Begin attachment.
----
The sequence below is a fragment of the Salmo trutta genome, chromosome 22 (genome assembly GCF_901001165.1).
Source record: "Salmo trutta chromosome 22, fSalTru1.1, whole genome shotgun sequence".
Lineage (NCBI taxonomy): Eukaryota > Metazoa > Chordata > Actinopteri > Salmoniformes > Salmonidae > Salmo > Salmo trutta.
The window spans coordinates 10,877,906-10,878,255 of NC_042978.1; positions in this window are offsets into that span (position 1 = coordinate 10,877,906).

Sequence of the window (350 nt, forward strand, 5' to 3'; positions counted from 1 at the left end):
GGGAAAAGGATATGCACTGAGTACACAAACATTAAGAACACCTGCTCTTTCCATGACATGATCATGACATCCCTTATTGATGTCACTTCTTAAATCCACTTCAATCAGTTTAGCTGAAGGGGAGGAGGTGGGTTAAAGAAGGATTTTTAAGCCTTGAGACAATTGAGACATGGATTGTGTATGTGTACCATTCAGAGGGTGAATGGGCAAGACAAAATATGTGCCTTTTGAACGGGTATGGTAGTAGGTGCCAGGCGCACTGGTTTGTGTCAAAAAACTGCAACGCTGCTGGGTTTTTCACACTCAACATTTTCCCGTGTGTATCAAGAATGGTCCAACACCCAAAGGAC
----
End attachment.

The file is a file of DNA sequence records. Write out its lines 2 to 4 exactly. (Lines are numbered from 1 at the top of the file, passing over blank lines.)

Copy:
Source record: "Salmo trutta chromosome 22, fSalTru1.1, whole genome shotgun sequence".
Lineage (NCBI taxonomy): Eukaryota > Metazoa > Chordata > Actinopteri > Salmoniformes > Salmonidae > Salmo > Salmo trutta.
The window spans coordinates 10,877,906-10,878,255 of NC_042978.1; positions in this window are offsets into that span (position 1 = coordinate 10,877,906).